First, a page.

Tony Fisher is the owner and co-founder of Indigo Arts Gallery, Philadelphia, PA. Founded in 1987, Indigo Arts is a gallery of international folk, ethnographic and contemporary art. Like many galleries Indigo Arts has evolved from a “storefront” location to a predominantly internet and “by appointment” business, exhibiting at some international art fairs, such as the Caribbean Art Fair and the Outsider Art Fair in New York. Tony holds an M.Arch. in Architecture from UPenn and a BA in Architecture from Yale (with an unofficial minor in African Studies). Having lived and worked internationally, Tony has a strong personal interest in and knowledge of folk, tribal, and contemporary art. Living six years in Africa, and traveling there and in Latin America and the Caribbean, he has written on traditional (folk/tribal) architecture in Africa and Haiti. He has also served for many years on the board of the Haitian Art Society, as well as the Old City Arts Association in Philadelphia, and for the last several years on the Selection and Standards committees of the International Folk Art Market.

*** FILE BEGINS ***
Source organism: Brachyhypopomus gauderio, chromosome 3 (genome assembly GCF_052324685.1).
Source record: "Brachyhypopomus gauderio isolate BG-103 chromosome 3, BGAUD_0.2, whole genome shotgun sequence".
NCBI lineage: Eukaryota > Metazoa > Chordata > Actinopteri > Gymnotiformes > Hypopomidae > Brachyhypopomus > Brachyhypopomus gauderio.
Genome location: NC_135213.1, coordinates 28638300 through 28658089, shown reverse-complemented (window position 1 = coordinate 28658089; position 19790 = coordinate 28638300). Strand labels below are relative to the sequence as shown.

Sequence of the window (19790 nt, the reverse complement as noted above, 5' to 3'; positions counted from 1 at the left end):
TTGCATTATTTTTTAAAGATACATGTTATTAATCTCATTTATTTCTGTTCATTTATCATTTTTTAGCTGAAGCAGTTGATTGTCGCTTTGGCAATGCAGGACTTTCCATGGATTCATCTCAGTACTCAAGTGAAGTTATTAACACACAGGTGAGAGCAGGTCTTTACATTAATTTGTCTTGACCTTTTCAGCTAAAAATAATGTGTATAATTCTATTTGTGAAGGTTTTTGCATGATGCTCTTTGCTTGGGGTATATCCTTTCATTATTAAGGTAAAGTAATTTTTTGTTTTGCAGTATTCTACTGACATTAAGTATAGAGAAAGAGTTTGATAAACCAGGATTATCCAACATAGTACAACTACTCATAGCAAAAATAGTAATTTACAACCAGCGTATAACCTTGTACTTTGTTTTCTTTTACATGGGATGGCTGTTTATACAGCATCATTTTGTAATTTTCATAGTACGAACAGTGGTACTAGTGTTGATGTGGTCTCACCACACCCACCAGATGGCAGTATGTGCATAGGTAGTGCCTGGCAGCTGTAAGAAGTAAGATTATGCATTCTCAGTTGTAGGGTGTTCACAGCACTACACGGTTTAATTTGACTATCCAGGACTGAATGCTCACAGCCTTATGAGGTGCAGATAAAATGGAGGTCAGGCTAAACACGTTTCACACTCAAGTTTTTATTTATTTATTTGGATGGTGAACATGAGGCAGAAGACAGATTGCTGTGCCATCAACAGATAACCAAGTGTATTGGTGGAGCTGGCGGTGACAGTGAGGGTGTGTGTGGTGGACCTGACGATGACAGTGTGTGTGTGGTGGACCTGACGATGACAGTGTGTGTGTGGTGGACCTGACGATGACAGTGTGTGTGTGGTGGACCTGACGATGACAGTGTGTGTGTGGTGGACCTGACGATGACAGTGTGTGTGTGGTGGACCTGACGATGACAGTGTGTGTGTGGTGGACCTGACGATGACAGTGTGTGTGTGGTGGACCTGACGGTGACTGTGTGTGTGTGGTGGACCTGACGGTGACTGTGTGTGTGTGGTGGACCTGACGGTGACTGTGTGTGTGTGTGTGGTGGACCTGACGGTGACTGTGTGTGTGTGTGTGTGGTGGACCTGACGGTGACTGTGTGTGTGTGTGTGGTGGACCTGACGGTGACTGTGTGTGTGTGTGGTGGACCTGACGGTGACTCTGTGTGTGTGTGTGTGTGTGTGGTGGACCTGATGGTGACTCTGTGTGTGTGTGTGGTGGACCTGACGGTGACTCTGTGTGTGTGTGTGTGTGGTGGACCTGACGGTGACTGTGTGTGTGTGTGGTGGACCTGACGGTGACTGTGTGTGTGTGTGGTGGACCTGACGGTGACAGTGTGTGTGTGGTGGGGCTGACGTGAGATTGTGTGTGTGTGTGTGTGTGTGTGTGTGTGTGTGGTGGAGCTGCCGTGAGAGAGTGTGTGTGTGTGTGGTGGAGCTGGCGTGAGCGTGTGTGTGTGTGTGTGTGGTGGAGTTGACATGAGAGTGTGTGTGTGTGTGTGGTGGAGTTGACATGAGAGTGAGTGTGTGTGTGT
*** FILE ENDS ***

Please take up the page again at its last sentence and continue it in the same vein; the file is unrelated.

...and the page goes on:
Amy Groleau is a curator at the Smithsonian National Museum of the American Indian and previously served as the Curator of Latin American Collections at the Museum of International Folk Art in Santa Fe. Her work is centered in the Peruvian Andes where she has collaborated with numerous artists, organizations, and collectives as well as conducted archaeological research. She holds a PhD in anthropology from Binghamton University (SUNY).
Mary Littrell is Professor and Department Head Emerita in Design and Merchandising at Colorado State University. Internationally, she taught at University Pertanian Malaysia, Beijing Institute of Fashion Technology, Fu Jen University in Taiwan, and Semester at Sea. Her research focuses on artisan group organizations as they intersect with the increasingly competitive global market for hand made goods. With grants from the Ford Foundations, Aid to Artisans, Earthwatch Institute, and Fulbright-Hayes, she has worked with textile artists in Ghana, Guatemala, India, and Uzbekistan. Her most recent book, Embroidering within Boundaries: Afghan Women Creating a Future, co-authored with IFAM artist Rangina Hamidi, received the Silver Award from the Independent Booksellers Association in 2018. Mary chaired the IFAM Artist Selection Committee for four years, ending in 2017. Mary’s interdisciplinary Ph.D. from Purdue University focuses on textiles, anthropology, and African studies.